As springtime admission and rejection letters went out from the nine undergraduate campuses of the University of California, the squeeze on this state’s most promising high school graduates became tighter than ever before.
That made it fair for many of those rejected, despite meeting all qualifications, to wonder just whose UC this great public university will eventually become.
Will it continue to be the fundamental goal and reward for the state’s high schoolers, motivating them to achieve and attempt ever more difficult academic challenges? Or will it become another playground for wealthy out-of-state and foreign students who can afford the almost $23,000 extra per year in tuition paid by non-California residents?
So far, that extra money — the difference between $13,200 in-state tuition this year and $36,078 for all others — has proved no hindrance to foreigners in particular. One reason: The governments of China and some Arab countries pay all tuition and expenses for many of their citizens who study at U.S. universities.
Altogether, 13 percent of all UC undergraduates next fall will be from out of state, split just about evenly between foreign students and those from the other 49 states. That’s up from 12 percent this year and just 5 percent as recently as 2010.
There is no doubt that there is a connection between that fast-growing out-of-state student element and the declining state budget support of UC over the last 10 years, though it was bulked up a bit this year with funds from the temporary taxes in 2012’s Proposition 30.
UC officials say the out-of-staters displace no Californians in either the top 9 percent of their high school class or the top 9 percent statewide. Of course, UC used to accept the top 12 percent statewide, so despite that claim of no displacement, there has unquestionably been some. Plus, the out-of-state proportion is higher at the most desired UC campuses — Berkeley and UCLA — compared with lower-demand locations such as Merced and Riverside.
This suggests that in academia, money talks, especially the more than $120 million in extra yearly tuition to be paid by new out-of-state students. Add in returning students and those in graduate and professional schools, and UC now gets nearly $1 billion more each year from out-of-staters than if the same slots went to Californians.
But California taxpayers built those nine campuses principally for the benefit of their children. It’s one thing to argue that a sprinkling of students from other places serves a sound academic purpose, but when do financial motives supplant that academic benefit?
The demographics of UC are also changing as fast as those of the state itself, where Latinos are now the largest ethnic group and Asian-Americans are a fast-growing minority. For the first time this year, UC admitted more Latino students than Anglos, 29 percent of incoming first-year students being Latino to about 27 percent non-Hispanic white. High-achieving Asian-Americans made up the plurality of admits among in-state students, at 36 percent.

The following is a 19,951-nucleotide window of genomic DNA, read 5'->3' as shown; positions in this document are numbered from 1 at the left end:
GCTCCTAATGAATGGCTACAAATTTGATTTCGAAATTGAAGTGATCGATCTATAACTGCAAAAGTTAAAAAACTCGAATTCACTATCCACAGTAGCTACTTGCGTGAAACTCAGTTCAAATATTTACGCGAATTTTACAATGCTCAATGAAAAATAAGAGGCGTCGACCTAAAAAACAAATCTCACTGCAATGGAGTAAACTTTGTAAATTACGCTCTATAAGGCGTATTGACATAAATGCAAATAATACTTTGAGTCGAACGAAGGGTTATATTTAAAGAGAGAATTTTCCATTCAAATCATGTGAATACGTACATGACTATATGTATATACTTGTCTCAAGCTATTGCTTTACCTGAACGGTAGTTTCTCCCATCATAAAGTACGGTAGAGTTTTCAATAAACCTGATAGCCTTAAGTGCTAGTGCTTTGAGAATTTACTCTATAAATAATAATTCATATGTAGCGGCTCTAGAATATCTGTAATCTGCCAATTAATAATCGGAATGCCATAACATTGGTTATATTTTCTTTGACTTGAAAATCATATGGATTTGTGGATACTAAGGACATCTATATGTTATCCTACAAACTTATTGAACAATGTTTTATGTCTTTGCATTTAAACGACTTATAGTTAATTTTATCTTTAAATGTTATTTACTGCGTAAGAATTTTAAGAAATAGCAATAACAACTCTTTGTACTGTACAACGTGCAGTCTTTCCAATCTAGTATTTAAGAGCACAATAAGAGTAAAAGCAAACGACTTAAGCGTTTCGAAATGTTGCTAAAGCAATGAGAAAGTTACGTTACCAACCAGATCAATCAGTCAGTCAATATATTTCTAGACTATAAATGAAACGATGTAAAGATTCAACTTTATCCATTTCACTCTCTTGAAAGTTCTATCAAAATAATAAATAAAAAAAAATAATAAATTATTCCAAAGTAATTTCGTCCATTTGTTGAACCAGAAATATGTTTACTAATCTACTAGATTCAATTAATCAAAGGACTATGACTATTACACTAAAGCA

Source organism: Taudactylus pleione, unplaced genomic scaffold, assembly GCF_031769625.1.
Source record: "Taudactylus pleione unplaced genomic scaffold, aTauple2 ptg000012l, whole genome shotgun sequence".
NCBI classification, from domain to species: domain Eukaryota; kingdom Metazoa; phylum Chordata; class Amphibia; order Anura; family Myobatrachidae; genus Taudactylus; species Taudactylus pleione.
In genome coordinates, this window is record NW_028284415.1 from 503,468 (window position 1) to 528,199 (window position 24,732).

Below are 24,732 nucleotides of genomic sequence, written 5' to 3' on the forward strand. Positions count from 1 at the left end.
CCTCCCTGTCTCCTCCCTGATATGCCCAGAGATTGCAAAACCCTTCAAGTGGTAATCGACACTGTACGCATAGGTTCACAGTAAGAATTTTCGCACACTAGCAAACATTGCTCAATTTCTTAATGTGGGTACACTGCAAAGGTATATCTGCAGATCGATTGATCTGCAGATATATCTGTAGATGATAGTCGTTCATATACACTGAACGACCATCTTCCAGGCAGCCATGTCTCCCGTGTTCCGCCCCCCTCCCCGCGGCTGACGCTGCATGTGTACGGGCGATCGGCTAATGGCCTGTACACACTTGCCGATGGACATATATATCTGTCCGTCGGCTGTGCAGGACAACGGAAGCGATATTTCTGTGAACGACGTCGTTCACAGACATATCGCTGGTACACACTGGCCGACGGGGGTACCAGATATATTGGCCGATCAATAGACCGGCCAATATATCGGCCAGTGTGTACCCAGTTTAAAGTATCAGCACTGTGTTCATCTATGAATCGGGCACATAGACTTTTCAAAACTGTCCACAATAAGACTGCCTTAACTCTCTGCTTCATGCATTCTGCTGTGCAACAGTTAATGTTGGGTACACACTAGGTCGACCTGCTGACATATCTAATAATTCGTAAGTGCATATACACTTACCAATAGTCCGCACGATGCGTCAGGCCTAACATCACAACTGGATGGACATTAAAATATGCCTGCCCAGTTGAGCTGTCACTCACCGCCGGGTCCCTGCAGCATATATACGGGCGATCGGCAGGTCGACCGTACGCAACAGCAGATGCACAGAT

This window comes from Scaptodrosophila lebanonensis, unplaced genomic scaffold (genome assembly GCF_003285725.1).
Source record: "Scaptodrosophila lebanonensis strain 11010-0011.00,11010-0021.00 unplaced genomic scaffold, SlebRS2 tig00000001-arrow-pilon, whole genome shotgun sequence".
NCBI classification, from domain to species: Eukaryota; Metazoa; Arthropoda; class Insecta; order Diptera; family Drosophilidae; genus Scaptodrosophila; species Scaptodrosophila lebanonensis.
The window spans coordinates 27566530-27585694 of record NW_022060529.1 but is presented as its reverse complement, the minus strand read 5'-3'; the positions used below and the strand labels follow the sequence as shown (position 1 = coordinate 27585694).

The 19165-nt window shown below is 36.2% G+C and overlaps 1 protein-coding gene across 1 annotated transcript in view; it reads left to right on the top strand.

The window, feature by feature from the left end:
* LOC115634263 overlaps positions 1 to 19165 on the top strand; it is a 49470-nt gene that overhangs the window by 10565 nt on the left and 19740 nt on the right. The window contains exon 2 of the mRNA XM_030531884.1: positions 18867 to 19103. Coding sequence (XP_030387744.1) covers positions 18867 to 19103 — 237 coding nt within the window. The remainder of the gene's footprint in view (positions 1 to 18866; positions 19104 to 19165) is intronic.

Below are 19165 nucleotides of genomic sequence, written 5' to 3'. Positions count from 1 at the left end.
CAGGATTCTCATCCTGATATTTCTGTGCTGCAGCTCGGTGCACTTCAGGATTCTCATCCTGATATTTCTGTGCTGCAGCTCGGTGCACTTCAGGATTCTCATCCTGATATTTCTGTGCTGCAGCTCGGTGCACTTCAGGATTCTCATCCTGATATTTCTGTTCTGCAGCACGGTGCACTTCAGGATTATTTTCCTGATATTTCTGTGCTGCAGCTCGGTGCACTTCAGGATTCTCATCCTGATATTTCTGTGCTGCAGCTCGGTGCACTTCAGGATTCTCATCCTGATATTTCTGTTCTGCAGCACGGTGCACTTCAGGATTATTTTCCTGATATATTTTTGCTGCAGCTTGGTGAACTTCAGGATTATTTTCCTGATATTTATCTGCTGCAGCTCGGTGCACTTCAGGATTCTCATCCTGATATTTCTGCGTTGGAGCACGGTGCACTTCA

Some of those new Latino students will be “dreamers” brought to this country as small children by undocumented immigrant parents. Typically, many such UC and California State University admits have been unable to accept their slots because, as undocumented residents, they cannot get low-interest federal loans or grants.
But a program now proposed by Democratic state Sen. Ricardo Lara of southern Los Angeles County would allow at least some of them to get loans from the state if they can’t access federal ones.
New UC President Janet Napolitano, responsible for deporting thousands of the undocumented while serving as secretary of Homeland Security, backs that plan as it advances in the Legislature. “These students … should have access to equivalent resources as their campus peers,” she told a legislative hearing.
It’s one thing, of course, for changes to occur because the state itself is different from before. But for UC to display the obvious financial motives that it has in admissions over the last few years is both unseemly and wrong.
It's far better to accept at least the top 10 percent of California high schoolers than to take foreign students just for their money, even if that means state government will have to pony up a bit more support.
Otherwise, UC will increasingly belong to highest bidders, a change in the entire purpose and gestalt of the entire university.